Ambulance service disrupted by computer virus infection

Graham Cluley
@gcluley

The St John Ambulance service in New Zealand fell victim to a computer virus infection last week, according to media reports, which disabled its automated response systems across the country.

The service, which provides 90% of the emergency and non-emergency ambulance cover for the New Zealand population, was struck by a malware attack on Wednesday forcing staff to allocate ambulances manually according to Alan Goudge, communications operations manager for the St John Ambulance service:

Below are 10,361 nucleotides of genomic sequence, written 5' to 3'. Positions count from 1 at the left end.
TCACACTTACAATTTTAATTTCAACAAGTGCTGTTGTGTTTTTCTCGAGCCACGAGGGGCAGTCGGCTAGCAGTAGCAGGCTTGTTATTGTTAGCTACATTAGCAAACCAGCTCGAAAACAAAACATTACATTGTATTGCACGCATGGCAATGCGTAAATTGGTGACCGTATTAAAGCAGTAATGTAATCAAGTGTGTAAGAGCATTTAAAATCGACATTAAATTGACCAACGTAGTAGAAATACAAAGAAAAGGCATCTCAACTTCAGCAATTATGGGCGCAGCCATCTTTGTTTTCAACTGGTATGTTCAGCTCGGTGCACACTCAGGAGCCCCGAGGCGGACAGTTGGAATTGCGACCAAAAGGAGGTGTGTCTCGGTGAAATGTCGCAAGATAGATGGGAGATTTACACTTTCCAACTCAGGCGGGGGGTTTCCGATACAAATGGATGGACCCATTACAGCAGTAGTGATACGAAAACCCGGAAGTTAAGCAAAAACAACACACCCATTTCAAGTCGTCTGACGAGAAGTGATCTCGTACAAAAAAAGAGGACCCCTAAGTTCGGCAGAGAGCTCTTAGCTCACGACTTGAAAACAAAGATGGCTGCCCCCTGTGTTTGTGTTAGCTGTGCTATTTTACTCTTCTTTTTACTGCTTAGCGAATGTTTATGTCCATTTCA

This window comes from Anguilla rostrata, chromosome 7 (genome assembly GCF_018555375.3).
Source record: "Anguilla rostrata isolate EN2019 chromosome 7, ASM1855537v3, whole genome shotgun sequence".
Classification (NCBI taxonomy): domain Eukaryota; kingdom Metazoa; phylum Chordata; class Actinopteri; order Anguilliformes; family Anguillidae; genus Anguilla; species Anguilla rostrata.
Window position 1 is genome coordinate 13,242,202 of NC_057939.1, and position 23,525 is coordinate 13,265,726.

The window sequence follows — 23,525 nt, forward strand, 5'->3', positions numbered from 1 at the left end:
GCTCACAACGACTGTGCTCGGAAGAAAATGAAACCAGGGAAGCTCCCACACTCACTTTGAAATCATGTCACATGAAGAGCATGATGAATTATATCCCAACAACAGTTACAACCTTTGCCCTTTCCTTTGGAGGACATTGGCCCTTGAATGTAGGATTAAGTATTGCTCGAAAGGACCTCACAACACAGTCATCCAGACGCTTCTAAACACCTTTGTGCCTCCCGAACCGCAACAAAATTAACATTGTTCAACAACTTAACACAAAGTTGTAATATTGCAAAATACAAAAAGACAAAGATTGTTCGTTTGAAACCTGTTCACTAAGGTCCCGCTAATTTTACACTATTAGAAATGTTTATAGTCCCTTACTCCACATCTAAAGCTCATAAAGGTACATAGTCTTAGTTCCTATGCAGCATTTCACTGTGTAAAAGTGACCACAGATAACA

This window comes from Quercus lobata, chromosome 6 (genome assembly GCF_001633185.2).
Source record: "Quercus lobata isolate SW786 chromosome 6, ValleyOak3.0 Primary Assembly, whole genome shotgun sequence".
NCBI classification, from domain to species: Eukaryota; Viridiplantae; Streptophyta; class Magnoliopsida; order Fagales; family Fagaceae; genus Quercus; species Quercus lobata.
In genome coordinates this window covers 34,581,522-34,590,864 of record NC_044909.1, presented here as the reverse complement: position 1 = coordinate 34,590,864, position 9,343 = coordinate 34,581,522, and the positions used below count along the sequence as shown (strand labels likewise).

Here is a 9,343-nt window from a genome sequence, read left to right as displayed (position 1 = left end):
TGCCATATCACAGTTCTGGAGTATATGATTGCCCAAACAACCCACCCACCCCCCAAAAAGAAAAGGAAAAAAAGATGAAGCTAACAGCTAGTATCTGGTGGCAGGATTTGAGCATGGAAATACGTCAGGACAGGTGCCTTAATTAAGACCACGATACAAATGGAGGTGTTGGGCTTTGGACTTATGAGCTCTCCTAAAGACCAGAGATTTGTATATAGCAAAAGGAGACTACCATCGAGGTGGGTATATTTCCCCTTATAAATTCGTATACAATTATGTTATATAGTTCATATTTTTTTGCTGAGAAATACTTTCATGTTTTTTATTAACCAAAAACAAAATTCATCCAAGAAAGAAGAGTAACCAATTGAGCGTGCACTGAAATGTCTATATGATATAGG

“Anti-virus software protected the systems but as a result of the virus it impacted on some of the systems services, mainly those related to paging and radio. Back-up systems immediately took over when it was detected and the workload was managed manually.”

No details appear to have been made available about which precise piece…

Read more in my article on the Naked Security website.

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Graham Cluley is a veteran of the anti-virus industry having worked for a number of security companies since the early 1990s when he wrote the first ever version of Dr Solomon's Anti-Virus Toolkit for Windows. Now an independent security analyst, he regularly makes media appearances and is an international public speaker on the topic of computer security, hackers, and online privacy. Follow him on Twitter at @gcluley, or drop him an email.

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